Why the QA Matrix in RDF?

Or why RDF has made our life easier.

The QA Matrix gives information about W3C specifications useful for implementors and formatted in a synthesized table. This document is a tale of why it has been beneficial to use the RDF model to manage this information. If you are looking for information on how the pipes are working for The Matrix (programs, scripts, etc), you will find information in the manual to edit The QA Matrix.

The information is published on the Web site by using an XSLT which transforms the RDF/XML information into XHTML.

The past and its hurdles

At first, it was managed using an XML vocabulary. A typical piece of information for a spec was organized as in this excerpt for CSS 1.

<name>Cascading Style Sheets, level 1</name>

<status name="rec" 

<validator status="yes">

<ts origin="w3c">



      <text>Accessibility feature of CSS</text>


The file snippet of information seems easy to read, but the file is very constraining to edit even if "humanly" readable. This modeling has a few issues that we have identified:

All these reasons individually are cases in favor of managing The Matrix using an RDF model.

A new model for The Matrix.

But was switching to RDF really necessary? We had first to establish a set of requirements for the new system. A database would have been possible but that's overkill engineering for this task which consists of maintaining one file and publishing an HTML version of it.


Using an RDF system to manage The Matrix was not a religious choice, but a practical choice. The abstract model of RDF, which establishes formal relationships between objects, gives a more constraining model for the data and therefore a less constraining way of managing them.

The W3C Webmaster keeps a record of the W3C specifications in an RDF file, called tr.rdf. This file contains information like the title, status of the specification, publication date, names of the editors, etc. The document Technical Reports Management Automation explains how the TR space and the RDF file for specifications are managed.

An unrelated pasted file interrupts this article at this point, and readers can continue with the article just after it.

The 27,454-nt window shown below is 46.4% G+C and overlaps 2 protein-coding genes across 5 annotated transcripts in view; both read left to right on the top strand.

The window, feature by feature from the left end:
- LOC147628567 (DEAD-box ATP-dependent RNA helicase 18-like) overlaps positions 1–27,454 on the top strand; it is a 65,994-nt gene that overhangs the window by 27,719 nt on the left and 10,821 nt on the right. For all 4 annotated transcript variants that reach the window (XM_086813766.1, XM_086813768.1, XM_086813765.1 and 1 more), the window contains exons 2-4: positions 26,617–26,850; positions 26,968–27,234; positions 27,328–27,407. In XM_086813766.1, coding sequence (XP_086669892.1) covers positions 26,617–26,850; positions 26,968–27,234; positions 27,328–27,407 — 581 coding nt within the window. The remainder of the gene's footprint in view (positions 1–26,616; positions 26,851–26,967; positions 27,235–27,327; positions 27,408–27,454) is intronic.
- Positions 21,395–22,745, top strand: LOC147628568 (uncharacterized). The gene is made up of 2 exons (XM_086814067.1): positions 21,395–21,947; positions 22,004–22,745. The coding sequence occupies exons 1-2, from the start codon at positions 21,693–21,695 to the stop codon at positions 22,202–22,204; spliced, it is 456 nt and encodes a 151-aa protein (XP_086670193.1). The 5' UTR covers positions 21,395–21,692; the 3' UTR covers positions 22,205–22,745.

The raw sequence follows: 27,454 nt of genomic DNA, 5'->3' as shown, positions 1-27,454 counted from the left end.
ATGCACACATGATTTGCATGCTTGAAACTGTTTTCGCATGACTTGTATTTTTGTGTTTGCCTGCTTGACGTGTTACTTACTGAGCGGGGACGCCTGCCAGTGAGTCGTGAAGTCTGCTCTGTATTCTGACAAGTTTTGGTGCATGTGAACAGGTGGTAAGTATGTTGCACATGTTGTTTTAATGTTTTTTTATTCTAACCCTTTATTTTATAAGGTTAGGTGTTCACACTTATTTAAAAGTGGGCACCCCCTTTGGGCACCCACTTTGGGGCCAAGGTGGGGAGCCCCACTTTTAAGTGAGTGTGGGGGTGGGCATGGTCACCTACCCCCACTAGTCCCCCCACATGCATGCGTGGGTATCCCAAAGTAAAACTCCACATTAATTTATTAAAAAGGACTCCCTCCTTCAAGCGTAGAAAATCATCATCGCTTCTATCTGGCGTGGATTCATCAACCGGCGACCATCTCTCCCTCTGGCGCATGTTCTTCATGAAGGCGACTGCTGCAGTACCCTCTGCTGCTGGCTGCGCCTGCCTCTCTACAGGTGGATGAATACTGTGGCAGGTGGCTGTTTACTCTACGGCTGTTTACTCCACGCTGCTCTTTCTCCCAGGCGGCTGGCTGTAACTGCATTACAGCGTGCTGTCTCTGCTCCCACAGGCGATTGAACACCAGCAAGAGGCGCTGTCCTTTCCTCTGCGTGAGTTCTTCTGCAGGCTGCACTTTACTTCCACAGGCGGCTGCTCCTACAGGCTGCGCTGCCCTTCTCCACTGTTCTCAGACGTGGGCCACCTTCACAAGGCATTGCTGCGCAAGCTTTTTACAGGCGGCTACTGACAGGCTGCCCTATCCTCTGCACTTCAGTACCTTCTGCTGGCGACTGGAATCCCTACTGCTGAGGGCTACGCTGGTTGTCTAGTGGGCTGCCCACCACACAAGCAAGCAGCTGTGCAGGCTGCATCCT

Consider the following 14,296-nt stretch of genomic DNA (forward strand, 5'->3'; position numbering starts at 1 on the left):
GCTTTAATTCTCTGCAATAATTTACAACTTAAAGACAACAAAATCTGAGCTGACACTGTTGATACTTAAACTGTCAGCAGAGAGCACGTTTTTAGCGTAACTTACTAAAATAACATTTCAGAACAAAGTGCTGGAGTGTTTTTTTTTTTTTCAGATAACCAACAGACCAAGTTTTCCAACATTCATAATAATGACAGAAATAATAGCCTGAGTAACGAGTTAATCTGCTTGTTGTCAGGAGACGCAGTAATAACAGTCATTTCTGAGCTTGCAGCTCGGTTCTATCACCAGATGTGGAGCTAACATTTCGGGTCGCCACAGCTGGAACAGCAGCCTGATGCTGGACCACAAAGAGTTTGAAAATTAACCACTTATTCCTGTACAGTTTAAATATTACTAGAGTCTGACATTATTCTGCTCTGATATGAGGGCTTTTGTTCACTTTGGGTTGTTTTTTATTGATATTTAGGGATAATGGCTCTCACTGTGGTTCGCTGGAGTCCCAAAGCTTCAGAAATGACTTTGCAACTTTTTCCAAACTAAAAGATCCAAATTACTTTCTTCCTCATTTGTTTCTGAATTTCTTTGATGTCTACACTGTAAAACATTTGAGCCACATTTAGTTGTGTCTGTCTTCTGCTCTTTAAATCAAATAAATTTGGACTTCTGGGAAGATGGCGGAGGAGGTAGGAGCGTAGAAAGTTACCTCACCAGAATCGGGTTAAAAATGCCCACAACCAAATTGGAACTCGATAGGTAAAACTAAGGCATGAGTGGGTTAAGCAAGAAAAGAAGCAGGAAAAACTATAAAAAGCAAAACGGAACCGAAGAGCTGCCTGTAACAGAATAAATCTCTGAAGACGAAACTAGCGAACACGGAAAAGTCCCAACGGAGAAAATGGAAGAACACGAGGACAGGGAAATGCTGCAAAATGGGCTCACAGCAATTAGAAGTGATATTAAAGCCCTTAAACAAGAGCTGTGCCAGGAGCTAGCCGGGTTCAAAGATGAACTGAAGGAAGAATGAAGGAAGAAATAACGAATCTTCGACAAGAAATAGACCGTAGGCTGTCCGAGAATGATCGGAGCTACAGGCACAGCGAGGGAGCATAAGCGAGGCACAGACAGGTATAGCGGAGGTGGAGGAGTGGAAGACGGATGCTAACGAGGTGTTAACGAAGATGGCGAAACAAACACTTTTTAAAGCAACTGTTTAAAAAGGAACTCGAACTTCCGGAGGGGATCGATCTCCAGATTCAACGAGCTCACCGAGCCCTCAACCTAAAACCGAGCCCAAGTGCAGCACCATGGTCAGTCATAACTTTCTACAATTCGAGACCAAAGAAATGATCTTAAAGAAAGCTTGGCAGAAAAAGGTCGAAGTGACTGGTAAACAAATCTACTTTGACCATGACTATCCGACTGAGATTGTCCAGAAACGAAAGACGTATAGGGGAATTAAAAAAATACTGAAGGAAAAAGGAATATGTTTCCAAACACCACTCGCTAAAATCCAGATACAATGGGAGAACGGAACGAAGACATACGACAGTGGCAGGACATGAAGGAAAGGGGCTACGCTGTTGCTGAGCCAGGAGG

Preparation of the data

We had to design a QA vocabulary (done once and extensible if needed) for The Matrix in an RDF schema and we had to convert the information existing in the XML file to a base of knowledge formatted in Notation3 (N3). The choice of N3 (a non-XML syntax for RDF) was based on its compactness, making the file to maintain less bloated.

This is an excerpt of The Matrix base file in N3 for the CSS1 Recommendation:

<http://www.w3.org/TR/REC-CSS1> a :Work;

:hasAcronym "CSS1";
    <http://www.w3.org/TR/CSS-access> .

At first glance, you can definitely see that it's "easier to read" than the XML version. You can notice that information about last version, status, and title of the specifications has disappeared. We don't have to add them in this file; they are managed by another person (the W3C Webmaster) in another file.

Why is it easier?

Let us discuss how the management of the QA matrix has been made easier by using an RDF model.

Easier: no redundancy

We do not have to look anymore for information already defined in the W3C Webmaster file for the TR space (tr.rdf). The unique reference they share is the URI of the specification. The rest, like the title or the last status of the specification, is automatically extracted. We make fewer mistakes (typos, spelling), and we gain time by not looking for the information and typing it.